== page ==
Pellegrino further outlines how Griko-speaking grandparents would relay an instruction to their first born in Griko, who would then relay that instruction in Salentine Italian to their younger siblings, who in turn would relay that instruction to their children in formal Italian, suggesting that a multiplicity of registers can be a social norm in a multilingual environment. 


Understanding the social registers of a language and how they can be used to include or exclude people will assist us in comprehending why the Greek language is in decline in Australia, a fact rendered undisputable by Professor Joe Lo Bianco’s extensive study “Pharos: Revitalising Modern Greek,” commissioned by the Modern Greek Teachers’ Association of Victoria. In particular, such an understanding can assist us in identifying when members of the older generations employ Modern Greek as a means of excluding members of the younger generations from their deliberations or participation in clubs, brotherhoods and other community institutions or other social settings and indeed how language relates to power in general. For example, while I will speak to members of my own brotherhood in dialect in a social setting, when asked to deliberate publicly or provide advice on a legal or procedural issue, I will do so in the Modern Greek register, as its underlying connotations lend my contention greater voice and render them less prone to subversion. Interestingly, while a large number of active members of such clubs will insist upon such deliberations taking place in Greek, in the home/private sphere they are happy for their progeny and grandchildren to address them in English, suggesting that social power imbalances are contextual and influence when, where and how, languages are spoken.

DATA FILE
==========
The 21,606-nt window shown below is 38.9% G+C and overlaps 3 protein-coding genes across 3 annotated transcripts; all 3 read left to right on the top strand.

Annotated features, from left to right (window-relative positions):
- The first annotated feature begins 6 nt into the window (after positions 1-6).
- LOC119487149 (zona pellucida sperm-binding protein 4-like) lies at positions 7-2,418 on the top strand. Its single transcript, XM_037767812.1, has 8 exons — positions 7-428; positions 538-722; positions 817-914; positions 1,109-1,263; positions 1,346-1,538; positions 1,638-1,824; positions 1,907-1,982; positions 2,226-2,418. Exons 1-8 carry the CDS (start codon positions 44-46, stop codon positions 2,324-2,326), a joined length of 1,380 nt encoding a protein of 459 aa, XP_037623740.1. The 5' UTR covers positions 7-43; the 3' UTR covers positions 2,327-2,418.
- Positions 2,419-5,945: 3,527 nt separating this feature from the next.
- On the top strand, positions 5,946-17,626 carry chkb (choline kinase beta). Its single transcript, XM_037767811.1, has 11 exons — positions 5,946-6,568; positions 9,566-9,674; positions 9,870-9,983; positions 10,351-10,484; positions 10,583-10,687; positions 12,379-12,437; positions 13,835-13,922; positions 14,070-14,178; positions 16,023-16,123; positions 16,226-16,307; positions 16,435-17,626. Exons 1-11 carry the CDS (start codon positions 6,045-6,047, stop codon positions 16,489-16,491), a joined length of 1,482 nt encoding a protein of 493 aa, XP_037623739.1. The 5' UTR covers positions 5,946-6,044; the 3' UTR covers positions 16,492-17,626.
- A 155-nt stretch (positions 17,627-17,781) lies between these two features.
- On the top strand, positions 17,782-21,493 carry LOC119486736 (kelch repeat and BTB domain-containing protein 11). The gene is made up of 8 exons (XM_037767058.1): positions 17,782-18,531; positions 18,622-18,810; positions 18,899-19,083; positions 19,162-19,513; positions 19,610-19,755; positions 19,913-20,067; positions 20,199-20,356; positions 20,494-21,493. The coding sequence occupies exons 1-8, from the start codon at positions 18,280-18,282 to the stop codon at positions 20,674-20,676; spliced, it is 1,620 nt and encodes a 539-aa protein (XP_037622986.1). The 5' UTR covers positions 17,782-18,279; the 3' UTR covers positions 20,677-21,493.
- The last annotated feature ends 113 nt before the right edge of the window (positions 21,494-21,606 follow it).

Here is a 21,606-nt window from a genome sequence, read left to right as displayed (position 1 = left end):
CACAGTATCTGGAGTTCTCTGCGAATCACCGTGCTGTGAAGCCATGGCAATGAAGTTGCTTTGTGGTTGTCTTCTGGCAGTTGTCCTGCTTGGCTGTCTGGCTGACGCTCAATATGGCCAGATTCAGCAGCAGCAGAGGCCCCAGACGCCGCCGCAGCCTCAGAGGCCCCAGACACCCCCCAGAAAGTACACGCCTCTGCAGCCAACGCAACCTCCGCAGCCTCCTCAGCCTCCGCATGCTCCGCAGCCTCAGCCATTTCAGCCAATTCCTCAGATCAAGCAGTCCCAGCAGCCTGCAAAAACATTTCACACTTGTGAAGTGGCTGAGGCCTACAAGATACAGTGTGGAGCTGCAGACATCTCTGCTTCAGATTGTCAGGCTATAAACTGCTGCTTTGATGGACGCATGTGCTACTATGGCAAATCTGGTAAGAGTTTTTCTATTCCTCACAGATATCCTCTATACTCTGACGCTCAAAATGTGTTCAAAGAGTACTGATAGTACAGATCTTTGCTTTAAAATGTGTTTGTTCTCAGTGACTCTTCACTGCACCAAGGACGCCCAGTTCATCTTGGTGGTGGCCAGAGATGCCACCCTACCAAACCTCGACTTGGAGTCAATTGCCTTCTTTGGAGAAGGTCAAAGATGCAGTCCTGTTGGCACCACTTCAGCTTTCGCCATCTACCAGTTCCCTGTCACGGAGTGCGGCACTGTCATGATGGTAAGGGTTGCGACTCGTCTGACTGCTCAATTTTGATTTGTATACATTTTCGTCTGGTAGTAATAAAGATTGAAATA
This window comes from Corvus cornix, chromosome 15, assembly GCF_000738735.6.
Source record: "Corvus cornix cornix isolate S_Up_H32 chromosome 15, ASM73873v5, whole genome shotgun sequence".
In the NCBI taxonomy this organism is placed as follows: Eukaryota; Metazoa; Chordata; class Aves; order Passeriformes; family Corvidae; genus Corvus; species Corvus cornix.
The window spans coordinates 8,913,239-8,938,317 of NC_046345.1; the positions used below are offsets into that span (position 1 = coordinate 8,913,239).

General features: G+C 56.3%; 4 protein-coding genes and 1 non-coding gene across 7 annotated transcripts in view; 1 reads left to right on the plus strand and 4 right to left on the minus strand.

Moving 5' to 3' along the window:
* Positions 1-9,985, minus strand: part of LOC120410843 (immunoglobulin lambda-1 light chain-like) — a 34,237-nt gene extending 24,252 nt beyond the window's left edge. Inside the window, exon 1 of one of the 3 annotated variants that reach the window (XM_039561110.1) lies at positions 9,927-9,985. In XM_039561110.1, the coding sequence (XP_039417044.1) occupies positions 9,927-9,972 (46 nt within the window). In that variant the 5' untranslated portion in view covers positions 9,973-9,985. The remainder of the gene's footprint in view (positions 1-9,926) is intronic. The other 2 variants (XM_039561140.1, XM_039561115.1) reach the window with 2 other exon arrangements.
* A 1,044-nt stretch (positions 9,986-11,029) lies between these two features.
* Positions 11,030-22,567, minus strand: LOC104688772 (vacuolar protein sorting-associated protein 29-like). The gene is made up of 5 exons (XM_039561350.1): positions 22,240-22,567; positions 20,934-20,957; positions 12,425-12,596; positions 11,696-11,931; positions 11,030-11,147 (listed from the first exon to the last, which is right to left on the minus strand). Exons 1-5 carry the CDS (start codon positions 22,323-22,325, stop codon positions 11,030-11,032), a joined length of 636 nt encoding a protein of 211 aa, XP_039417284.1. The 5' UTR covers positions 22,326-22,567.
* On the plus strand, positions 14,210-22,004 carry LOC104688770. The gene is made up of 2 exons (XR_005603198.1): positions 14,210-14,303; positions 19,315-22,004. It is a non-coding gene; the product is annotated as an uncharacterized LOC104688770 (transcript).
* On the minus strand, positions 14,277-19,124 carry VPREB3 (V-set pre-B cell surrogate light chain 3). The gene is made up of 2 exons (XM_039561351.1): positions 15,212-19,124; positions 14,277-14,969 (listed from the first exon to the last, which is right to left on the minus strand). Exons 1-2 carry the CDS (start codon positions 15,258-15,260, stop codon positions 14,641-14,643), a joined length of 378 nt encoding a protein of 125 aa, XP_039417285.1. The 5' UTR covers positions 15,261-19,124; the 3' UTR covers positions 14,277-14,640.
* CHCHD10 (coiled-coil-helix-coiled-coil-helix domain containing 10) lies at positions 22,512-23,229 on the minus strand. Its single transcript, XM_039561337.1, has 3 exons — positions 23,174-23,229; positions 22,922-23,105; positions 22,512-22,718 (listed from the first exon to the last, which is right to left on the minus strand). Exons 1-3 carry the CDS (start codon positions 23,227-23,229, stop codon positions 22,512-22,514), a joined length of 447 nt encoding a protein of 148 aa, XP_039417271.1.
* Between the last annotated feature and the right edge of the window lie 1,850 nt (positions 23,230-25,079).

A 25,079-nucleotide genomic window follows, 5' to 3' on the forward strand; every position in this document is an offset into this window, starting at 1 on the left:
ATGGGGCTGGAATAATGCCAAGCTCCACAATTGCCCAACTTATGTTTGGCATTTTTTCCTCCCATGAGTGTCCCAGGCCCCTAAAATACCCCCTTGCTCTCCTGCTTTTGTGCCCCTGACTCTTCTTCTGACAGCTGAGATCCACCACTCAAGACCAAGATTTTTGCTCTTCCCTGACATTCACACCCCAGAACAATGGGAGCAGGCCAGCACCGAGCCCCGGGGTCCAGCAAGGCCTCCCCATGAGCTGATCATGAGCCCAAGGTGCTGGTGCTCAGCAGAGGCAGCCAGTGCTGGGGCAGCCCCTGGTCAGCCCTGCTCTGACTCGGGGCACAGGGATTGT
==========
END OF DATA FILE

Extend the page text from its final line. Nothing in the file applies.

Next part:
Most of all, a study of the psychology of the language will explain why second-generation parents who are fluent in Greek, who have the best of intentions choose not to speak to their children in Greek. It will most importantly, delineate a social framework within which latter generations may speak Greek to each other without this being considered socially awkward but rather forms an organic part of the multi-lingual reality of this country. Further, such a study would also be able to trace the organic interrelationship and overlapping between Greek registers and English, suggesting that situational use or code switching can be a social norm rather than an aberration to be deplored and lamented over. 


In her book, Pellegrino also makes the following timely observation: “We talk more about Griko than in Griko.” Unless we are able to found a relevant social discourse for the Greek language in which all generations may participate, the continued existence of the Greek language in Australia will prove untenable. It is time we explored the deep-seated feelings we have for our mother tongue in a variety of social settings and study their psychology as a condition precedent to maintaining an idiom that may express our cultural memories as well as the sum total of our developing experiences as a sociolinguistic entity in this country. 



First published in NKEE on Saturday 12 February 2022